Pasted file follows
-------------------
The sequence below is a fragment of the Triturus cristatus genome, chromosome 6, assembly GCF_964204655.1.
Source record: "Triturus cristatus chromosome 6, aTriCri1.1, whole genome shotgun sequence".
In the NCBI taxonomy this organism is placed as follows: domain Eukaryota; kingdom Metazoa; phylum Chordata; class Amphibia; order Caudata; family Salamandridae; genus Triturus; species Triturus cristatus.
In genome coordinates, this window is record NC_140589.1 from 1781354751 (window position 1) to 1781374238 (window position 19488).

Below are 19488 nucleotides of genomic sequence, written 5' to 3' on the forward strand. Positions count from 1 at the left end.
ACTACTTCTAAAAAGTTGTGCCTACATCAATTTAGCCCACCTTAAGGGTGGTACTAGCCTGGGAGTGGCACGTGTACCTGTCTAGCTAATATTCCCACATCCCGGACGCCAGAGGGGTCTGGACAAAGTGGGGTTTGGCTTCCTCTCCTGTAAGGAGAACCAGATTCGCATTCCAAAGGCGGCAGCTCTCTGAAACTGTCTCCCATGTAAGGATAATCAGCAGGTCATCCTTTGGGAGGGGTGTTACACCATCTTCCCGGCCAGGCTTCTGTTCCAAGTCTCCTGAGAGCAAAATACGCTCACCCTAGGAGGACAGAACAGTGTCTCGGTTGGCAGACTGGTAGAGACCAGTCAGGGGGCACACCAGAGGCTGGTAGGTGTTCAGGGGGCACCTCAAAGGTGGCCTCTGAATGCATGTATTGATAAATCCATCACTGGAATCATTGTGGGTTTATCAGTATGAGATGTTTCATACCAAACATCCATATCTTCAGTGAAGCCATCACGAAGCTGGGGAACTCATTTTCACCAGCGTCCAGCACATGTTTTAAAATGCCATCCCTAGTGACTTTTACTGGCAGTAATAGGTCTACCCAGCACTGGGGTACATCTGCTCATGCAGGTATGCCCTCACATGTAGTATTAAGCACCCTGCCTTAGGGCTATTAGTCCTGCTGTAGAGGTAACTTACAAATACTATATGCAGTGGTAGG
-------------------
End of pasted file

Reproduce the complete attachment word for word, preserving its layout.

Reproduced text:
The sequence below is a fragment of the Triturus cristatus genome, chromosome 6, assembly GCF_964204655.1.
Source record: "Triturus cristatus chromosome 6, aTriCri1.1, whole genome shotgun sequence".
In the NCBI taxonomy this organism is placed as follows: domain Eukaryota; kingdom Metazoa; phylum Chordata; class Amphibia; order Caudata; family Salamandridae; genus Triturus; species Triturus cristatus.
In genome coordinates, this window is record NC_140589.1 from 1781354751 (window position 1) to 1781374238 (window position 19488).

Below are 19488 nucleotides of genomic sequence, written 5' to 3' on the forward strand. Positions count from 1 at the left end.
ACTACTTCTAAAAAGTTGTGCCTACATCAATTTAGCCCACCTTAAGGGTGGTACTAGCCTGGGAGTGGCACGTGTACCTGTCTAGCTAATATTCCCACATCCCGGACGCCAGAGGGGTCTGGACAAAGTGGGGTTTGGCTTCCTCTCCTGTAAGGAGAACCAGATTCGCATTCCAAAGGCGGCAGCTCTCTGAAACTGTCTCCCATGTAAGGATAATCAGCAGGTCATCCTTTGGGAGGGGTGTTACACCATCTTCCCGGCCAGGCTTCTGTTCCAAGTCTCCTGAGAGCAAAATACGCTCACCCTAGGAGGACAGAACAGTGTCTCGGTTGGCAGACTGGTAGAGACCAGTCAGGGGGCACACCAGAGGCTGGTAGGTGTTCAGGGGGCACCTCAAAGGTGGCCTCTGAATGCATGTATTGATAAATCCATCACTGGAATCATTGTGGGTTTATCAGTATGAGATGTTTCATACCAAACATCCATATCTTCAGTGAAGCCATCACGAAGCTGGGGAACTCATTTTCACCAGCGTCCAGCACATGTTTTAAAATGCCATCCCTAGTGACTTTTACTGGCAGTAATAGGTCTACCCAGCACTGGGGTACATCTGCTCATGCAGGTATGCCCTCACATGTAGTATTAAGCACCCTGCCTTAGGGCTATTAGTCCTGCTGTAGAGGTAACTTACAAATACTATATGCAGTGGTAGG